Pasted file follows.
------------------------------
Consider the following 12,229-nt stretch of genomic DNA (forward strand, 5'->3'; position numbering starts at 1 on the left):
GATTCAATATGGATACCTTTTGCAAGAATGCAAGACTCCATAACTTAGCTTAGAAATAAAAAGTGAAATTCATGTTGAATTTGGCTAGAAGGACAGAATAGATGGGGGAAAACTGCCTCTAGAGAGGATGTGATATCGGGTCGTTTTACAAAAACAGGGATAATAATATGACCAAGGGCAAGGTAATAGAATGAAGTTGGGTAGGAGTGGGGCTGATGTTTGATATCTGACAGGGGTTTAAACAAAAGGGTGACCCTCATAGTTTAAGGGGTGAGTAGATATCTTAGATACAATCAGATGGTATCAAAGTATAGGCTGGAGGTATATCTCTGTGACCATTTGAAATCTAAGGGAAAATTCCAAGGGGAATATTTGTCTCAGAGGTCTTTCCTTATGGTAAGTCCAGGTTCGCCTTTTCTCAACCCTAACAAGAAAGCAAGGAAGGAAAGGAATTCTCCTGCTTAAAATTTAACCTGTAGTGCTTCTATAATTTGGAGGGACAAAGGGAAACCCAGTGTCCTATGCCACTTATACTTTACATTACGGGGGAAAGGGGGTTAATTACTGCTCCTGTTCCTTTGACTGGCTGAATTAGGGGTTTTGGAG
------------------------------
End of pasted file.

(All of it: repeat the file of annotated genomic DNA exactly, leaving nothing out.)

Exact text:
Consider the following 12,229-nt stretch of genomic DNA (forward strand, 5'->3'; position numbering starts at 1 on the left):
GATTCAATATGGATACCTTTTGCAAGAATGCAAGACTCCATAACTTAGCTTAGAAATAAAAAGTGAAATTCATGTTGAATTTGGCTAGAAGGACAGAATAGATGGGGGAAAACTGCCTCTAGAGAGGATGTGATATCGGGTCGTTTTACAAAAACAGGGATAATAATATGACCAAGGGCAAGGTAATAGAATGAAGTTGGGTAGGAGTGGGGCTGATGTTTGATATCTGACAGGGGTTTAAACAAAAGGGTGACCCTCATAGTTTAAGGGGTGAGTAGATATCTTAGATACAATCAGATGGTATCAAAGTATAGGCTGGAGGTATATCTCTGTGACCATTTGAAATCTAAGGGAAAATTCCAAGGGGAATATTTGTCTCAGAGGTCTTTCCTTATGGTAAGTCCAGGTTCGCCTTTTCTCAACCCTAACAAGAAAGCAAGGAAGGAAAGGAATTCTCCTGCTTAAAATTTAACCTGTAGTGCTTCTATAATTTGGAGGGACAAAGGGAAACCCAGTGTCCTATGCCACTTATACTTTACATTACGGGGGAAAGGGGGTTAATTACTGCTCCTGTTCCTTTGACTGGCTGAATTAGGGGTTTTGGAG